Harris Amendment Addressing Puerto Rico Death Toll Unanimously Adopted by Committee
WASHINGTON, D.C. – At a Homeland Security and Governmental Affairs Committee business executive meeting today, U.S. Senator Kamala D. Harris’ amendment addressing the dramatic undercount of the official death toll in Puerto Rico following Hurricane Maria was unanimously adopted by the committee. Harris’ amendment to the Disaster Recovery Reform Act of 2018 directs the Federal Emergency Management Agency (FEMA) to study how to ensure an accurate death count following natural disasters. The amendment is based on legislation previously introduced by Harris, the Counting Our Unexpected Natural Tragedies’ (COUNT) Victims Act.
“The number that has been published and relied upon for quite some time since the most recent disaster was sixty-four. Sixty-four souls that died,” said Senator Harris. “Now we have a study by Harvard University, reinforced by the New England Journal of Medicine, that suggests that over [4,600] human beings died. That’s a big difference. Obviously if it had been easy to do, I would like to believe that they would have done it and counted accurately. But they didn’t, and probably because they did not have the resources to do it.”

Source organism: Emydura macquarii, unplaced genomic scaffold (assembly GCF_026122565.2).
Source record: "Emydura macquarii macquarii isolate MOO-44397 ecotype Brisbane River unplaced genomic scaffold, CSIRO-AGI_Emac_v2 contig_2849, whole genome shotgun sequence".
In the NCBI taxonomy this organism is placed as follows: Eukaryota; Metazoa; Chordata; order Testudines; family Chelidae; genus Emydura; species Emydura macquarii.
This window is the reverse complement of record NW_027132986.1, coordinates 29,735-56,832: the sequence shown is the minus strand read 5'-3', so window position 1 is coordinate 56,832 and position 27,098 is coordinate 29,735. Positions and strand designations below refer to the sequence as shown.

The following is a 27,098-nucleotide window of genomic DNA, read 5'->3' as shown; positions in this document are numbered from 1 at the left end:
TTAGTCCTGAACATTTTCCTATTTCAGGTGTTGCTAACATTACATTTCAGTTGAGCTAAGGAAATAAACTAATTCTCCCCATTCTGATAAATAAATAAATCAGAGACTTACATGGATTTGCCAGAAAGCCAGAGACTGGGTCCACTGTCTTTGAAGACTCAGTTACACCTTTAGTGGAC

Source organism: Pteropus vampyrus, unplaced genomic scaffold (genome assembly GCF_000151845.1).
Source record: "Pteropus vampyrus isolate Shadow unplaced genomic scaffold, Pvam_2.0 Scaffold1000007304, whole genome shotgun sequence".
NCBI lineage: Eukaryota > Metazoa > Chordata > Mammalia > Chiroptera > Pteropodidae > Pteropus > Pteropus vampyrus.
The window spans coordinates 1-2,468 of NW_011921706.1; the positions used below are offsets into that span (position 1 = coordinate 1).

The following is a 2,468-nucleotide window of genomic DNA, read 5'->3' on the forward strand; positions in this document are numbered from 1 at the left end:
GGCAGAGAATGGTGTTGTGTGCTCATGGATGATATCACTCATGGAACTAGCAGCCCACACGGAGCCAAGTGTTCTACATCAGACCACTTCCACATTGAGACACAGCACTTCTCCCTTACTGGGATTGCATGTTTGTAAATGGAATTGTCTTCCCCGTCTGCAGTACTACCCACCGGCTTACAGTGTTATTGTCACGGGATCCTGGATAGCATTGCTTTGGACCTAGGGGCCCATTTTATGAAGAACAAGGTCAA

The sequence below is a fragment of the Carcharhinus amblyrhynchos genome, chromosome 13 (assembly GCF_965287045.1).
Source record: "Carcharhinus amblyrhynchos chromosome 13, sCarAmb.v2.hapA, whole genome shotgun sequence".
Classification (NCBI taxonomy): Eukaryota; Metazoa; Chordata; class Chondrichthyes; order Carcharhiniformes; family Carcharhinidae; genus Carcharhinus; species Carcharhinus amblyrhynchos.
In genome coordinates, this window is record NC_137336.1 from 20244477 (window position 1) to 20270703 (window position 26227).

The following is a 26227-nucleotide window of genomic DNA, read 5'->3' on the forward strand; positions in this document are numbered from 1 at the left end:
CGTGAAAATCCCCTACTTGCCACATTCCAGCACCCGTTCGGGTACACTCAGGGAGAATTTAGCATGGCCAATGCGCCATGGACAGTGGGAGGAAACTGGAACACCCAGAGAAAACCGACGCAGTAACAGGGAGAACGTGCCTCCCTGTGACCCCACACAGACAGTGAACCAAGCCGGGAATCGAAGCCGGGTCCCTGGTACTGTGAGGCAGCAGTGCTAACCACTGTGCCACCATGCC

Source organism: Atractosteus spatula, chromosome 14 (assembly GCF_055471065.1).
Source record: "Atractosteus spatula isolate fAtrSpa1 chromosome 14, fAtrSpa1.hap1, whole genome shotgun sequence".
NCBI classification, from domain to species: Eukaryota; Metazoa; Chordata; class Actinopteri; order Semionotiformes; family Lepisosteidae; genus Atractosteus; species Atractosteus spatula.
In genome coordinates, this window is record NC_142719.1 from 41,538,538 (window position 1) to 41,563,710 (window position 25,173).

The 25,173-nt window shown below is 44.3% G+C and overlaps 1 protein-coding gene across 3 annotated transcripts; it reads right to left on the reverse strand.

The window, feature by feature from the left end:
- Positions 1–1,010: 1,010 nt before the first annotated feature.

The bill also includes an amendment introduced by Harris that will direct FEMA to assess its policies for providing assistance for water infrastructure damaged by natural disasters. In California, the City of Santa Rosa is currently dealing with an issue from underground water pipes that were potentially impacted by the devastating wildfires that affected the region in 2017.
Additionally, the bill advanced by the committee adopted measures supported by Harris based on her Disasters Victims Passport and ID Relief Act that include fee waivers for disaster victims who need to replace passports and immigration documents, and another to ensure transparency and accountability for any modification to the way disaster assistance is provided by the federal government.
Harris’ amendments that were adopted include:
- Amendment #1: Directs FEMA to contract with the National Academies of Medicine to conduct a study on best practices and policy recommendations for mortality assessments during and after a natural disaster.
- Amendment #2: Directs FEMA to look at their current policies for assessing eligibility for public assistance of underground water infrastructure that may have been damaged in a natural disaster. This amendment does not direct FEMA to implement any new policy, but simply requests that they review their current policies.
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